I am buying new sparkplugs for my 2006 Volkswagen Passat 2.0T and i purchased pulstar be1h10 sparkplugs with a plasma core, but i am now being told that they are not good for my car because they arent iridium but they are made of an inconel super alloy. I did a bit of research and a majority of what i found is that inconel is actually a very strong and durable precious metal. I am wanting to know if i should use the pulstar spark plugs or if i should return them and buy iridium spark plugs. My other research also shows that pulstar spark plugs are actually really high quality. So what im wanting to know is if i should use the pulstar spark plugs or buy iridium sparkplugs. Would anything happen to my car if i do not use iridium sparkplugs?

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    Good job identifying some properties (strong, durable) that may be relevant. It doesn't matter what material the sparkplugs are made from. You could use a sparkplug made out of chocolate if it performs well in your specific engine. A material may be generally better, but that generality doesn't matter for your specific engine. There is probably a sparkplug that performs "best" in your specific engine. – Zach Mierzejewski Nov 4 '16 at 20:35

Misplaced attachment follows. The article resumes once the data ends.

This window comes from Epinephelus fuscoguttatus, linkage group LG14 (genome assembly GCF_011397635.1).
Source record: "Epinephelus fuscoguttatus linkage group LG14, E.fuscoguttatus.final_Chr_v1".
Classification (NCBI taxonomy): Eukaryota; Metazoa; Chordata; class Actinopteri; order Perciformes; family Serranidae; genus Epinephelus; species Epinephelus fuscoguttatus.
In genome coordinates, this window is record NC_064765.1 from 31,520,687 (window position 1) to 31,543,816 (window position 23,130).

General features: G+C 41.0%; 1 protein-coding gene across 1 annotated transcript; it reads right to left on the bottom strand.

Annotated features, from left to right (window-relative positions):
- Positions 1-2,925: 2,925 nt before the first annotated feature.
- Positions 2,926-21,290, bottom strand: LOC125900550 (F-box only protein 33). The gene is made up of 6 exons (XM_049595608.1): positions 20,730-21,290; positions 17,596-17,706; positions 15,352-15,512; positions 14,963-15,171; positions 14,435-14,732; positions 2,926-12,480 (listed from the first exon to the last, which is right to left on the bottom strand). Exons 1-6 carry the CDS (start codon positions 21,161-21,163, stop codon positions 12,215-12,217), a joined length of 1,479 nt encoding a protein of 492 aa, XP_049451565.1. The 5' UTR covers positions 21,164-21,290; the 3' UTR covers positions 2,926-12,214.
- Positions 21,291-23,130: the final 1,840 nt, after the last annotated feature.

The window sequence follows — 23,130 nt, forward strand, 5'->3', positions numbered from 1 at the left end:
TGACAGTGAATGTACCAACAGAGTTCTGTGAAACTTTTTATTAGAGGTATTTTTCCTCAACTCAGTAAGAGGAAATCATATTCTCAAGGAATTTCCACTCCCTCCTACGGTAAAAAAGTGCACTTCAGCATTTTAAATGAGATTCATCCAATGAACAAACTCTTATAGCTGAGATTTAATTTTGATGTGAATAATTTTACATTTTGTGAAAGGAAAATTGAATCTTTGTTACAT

• I put "best" in quotes because mechanics and parts guys will tell you which one is "best", but "best" in this context means: good enough to not cause problems. There may be more than one brand that meets that criteria. Just stay away from the brand people have had problems with. – Zach Mierzejewski Nov 4 '16 at 20:35

There are two significant design differences between these plugs.

One: The Pulstar plug has a much wider center electrode than a typical iridium plug. A thinner electrode allows better spark plasma to fuel mixture exposure. This results in faster ignition and less misfire.

Second is metalurgy; Iridium melts at over 4000 deg F while Inconel melts at around 2500 deg F. The higher melting point of Iridium allows the finer wire electrode which in turn results in the benefits to ignition noted above.

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